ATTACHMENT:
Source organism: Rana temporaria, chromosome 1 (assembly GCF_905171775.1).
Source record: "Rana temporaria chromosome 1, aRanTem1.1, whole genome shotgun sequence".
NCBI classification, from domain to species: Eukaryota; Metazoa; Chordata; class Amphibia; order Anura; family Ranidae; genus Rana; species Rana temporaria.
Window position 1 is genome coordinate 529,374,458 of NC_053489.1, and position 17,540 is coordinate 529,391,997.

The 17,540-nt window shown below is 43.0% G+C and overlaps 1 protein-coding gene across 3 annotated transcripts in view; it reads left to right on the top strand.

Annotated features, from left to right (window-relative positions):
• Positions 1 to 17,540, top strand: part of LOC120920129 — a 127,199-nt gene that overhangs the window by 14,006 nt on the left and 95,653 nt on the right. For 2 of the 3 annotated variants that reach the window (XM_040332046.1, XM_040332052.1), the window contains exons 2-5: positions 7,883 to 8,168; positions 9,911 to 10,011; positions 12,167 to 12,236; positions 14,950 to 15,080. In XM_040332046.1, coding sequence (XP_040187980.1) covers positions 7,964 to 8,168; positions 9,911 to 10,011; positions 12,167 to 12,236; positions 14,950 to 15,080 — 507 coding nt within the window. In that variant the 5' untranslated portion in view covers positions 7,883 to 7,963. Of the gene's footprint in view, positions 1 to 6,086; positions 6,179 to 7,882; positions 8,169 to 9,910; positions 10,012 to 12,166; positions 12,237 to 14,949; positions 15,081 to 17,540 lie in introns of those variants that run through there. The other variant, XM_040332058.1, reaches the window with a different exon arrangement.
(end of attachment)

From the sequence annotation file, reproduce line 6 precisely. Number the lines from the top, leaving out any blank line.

Annotated features, from left to right (window-relative positions):